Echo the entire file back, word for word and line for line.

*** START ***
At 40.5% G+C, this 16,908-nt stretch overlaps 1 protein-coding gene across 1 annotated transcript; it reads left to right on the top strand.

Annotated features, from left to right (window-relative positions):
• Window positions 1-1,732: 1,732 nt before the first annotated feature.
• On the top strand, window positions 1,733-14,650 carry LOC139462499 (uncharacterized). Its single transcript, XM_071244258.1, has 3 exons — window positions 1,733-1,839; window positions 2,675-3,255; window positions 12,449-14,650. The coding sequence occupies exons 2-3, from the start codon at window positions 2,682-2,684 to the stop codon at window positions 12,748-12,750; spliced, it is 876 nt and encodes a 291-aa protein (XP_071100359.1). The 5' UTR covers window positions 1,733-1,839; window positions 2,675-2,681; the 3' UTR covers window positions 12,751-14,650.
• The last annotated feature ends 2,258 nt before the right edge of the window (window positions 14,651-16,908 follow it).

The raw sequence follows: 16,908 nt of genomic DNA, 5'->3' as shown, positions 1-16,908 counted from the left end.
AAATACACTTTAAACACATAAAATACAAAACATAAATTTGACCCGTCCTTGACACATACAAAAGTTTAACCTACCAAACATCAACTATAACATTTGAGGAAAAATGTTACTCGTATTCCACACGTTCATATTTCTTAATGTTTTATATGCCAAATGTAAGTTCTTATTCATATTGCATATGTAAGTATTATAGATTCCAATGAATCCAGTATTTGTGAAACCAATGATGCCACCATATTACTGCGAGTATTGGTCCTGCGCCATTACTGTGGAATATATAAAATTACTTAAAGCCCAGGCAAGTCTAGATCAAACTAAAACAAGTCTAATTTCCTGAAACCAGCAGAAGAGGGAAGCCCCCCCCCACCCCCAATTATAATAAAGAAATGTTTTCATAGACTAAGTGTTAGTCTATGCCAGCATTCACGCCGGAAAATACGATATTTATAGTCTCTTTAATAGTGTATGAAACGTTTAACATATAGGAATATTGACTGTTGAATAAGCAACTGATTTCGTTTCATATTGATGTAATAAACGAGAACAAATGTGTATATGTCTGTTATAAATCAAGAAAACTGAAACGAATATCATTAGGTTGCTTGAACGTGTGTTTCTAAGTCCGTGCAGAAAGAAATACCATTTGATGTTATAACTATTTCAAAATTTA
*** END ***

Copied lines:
At 40.5% G+C, this 16,908-nt stretch overlaps 1 protein-coding gene across 1 annotated transcript; it reads left to right on the top strand.

Annotated features, from left to right (window-relative positions):
• Window positions 1-1,732: 1,732 nt before the first annotated feature.
• On the top strand, window positions 1,733-14,650 carry LOC139462499 (uncharacterized). Its single transcript, XM_071244258.1, has 3 exons — window positions 1,733-1,839; window positions 2,675-3,255; window positions 12,449-14,650. The coding sequence occupies exons 2-3, from the start codon at window positions 2,682-2,684 to the stop codon at window positions 12,748-12,750; spliced, it is 876 nt and encodes a 291-aa protein (XP_071100359.1). The 5' UTR covers window positions 1,733-1,839; window positions 2,675-2,681; the 3' UTR covers window positions 12,751-14,650.
• The last annotated feature ends 2,258 nt before the right edge of the window (window positions 14,651-16,908 follow it).

The raw sequence follows: 16,908 nt of genomic DNA, 5'->3' as shown, positions 1-16,908 counted from the left end.
AAATACACTTTAAACACATAAAATACAAAACATAAATTTGACCCGTCCTTGACACATACAAAAGTTTAACCTACCAAACATCAACTATAACATTTGAGGAAAAATGTTACTCGTATTCCACACGTTCATATTTCTTAATGTTTTATATGCCAAATGTAAGTTCTTATTCATATTGCATATGTAAGTATTATAGATTCCAATGAATCCAGTATTTGTGAAACCAATGATGCCACCATATTACTGCGAGTATTGGTCCTGCGCCATTACTGTGGAATATATAAAATTACTTAAAGCCCAGGCAAGTCTAGATCAAACTAAAACAAGTCTAATTTCCTGAAACCAGCAGAAGAGGGAAGCCCCCCCCCACCCCCAATTATAATAAAGAAATGTTTTCATAGACTAAGTGTTAGTCTATGCCAGCATTCACGCCGGAAAATACGATATTTATAGTCTCTTTAATAGTGTATGAAACGTTTAACATATAGGAATATTGACTGTTGAATAAGCAACTGATTTCGTTTCATATTGATGTAATAAACGAGAACAAATGTGTATATGTCTGTTATAAATCAAGAAAACTGAAACGAATATCATTAGGTTGCTTGAACGTGTGTTTCTAAGTCCGTGCAGAAAGAAATACCATTTGATGTTATAACTATTTCAAAATTTA